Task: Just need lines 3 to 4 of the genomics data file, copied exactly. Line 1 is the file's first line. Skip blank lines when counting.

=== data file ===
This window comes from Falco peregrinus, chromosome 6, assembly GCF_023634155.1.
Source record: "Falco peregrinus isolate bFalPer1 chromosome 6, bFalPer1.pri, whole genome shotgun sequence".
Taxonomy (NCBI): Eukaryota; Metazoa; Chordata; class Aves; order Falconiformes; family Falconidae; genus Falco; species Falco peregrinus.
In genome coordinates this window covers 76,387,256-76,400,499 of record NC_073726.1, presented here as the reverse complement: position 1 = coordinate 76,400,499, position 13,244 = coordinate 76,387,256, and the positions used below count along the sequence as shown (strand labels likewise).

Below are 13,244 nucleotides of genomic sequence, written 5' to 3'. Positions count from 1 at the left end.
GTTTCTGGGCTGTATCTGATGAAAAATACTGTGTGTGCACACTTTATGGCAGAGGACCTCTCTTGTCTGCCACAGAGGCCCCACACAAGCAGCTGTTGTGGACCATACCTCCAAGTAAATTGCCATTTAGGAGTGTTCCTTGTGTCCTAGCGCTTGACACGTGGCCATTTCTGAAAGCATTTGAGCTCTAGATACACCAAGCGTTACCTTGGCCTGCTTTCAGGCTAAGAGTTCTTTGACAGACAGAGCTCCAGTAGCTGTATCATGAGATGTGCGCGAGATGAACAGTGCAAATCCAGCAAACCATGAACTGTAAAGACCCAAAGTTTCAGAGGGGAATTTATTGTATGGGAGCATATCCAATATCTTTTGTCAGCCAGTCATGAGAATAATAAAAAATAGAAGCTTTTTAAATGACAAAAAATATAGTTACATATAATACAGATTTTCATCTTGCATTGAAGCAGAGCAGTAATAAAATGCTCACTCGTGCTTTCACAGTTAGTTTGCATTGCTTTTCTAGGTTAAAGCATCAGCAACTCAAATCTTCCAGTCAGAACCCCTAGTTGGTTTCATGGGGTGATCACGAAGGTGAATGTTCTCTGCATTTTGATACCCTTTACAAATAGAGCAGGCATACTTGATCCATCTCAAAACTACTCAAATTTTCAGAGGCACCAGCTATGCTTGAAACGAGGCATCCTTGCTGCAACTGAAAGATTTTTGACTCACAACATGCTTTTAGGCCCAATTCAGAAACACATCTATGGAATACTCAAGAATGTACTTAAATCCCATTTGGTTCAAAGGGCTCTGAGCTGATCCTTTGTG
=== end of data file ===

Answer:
Taxonomy (NCBI): Eukaryota; Metazoa; Chordata; class Aves; order Falconiformes; family Falconidae; genus Falco; species Falco peregrinus.
In genome coordinates this window covers 76,387,256-76,400,499 of record NC_073726.1, presented here as the reverse complement: position 1 = coordinate 76,400,499, position 13,244 = coordinate 76,387,256, and the positions used below count along the sequence as shown (strand labels likewise).